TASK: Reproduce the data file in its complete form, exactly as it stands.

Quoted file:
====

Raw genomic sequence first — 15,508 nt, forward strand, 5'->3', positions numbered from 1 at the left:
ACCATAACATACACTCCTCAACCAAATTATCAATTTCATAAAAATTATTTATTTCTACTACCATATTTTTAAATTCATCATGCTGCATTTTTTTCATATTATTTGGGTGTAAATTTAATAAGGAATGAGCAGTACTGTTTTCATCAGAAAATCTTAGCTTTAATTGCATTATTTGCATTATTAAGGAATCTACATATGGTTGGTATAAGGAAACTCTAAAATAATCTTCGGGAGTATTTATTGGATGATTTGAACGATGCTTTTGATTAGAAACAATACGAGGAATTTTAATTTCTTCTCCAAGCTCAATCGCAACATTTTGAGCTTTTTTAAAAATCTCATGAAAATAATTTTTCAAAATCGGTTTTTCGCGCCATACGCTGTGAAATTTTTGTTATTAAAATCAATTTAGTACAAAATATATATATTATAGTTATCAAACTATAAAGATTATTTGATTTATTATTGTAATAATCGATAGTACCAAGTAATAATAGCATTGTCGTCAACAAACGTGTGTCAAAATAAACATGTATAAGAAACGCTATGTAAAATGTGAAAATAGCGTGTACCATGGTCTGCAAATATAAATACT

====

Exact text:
Raw genomic sequence first — 15,508 nt, forward strand, 5'->3', positions numbered from 1 at the left:
ACCATAACATACACTCCTCAACCAAATTATCAATTTCATAAAAATTATTTATTTCTACTACCATATTTTTAAATTCATCATGCTGCATTTTTTTCATATTATTTGGGTGTAAATTTAATAAGGAATGAGCAGTACTGTTTTCATCAGAAAATCTTAGCTTTAATTGCATTATTTGCATTATTAAGGAATCTACATATGGTTGGTATAAGGAAACTCTAAAATAATCTTCGGGAGTATTTATTGGATGATTTGAACGATGCTTTTGATTAGAAACAATACGAGGAATTTTAATTTCTTCTCCAAGCTCAATCGCAACATTTTGAGCTTTTTTAAAAATCTCATGAAAATAATTTTTCAAAATCGGTTTTTCGCGCCATACGCTGTGAAATTTTTGTTATTAAAATCAATTTAGTACAAAATATATATATTATAGTTATCAAACTATAAAGATTATTTGATTTATTATTGTAATAATCGATAGTACCAAGTAATAATAGCATTGTCGTCAACAAACGTGTGTCAAAATAAACATGTATAAGAAACGCTATGTAAAATGTGAAAATAGCGTGTACCATGGTCTGCAAATATAAATACT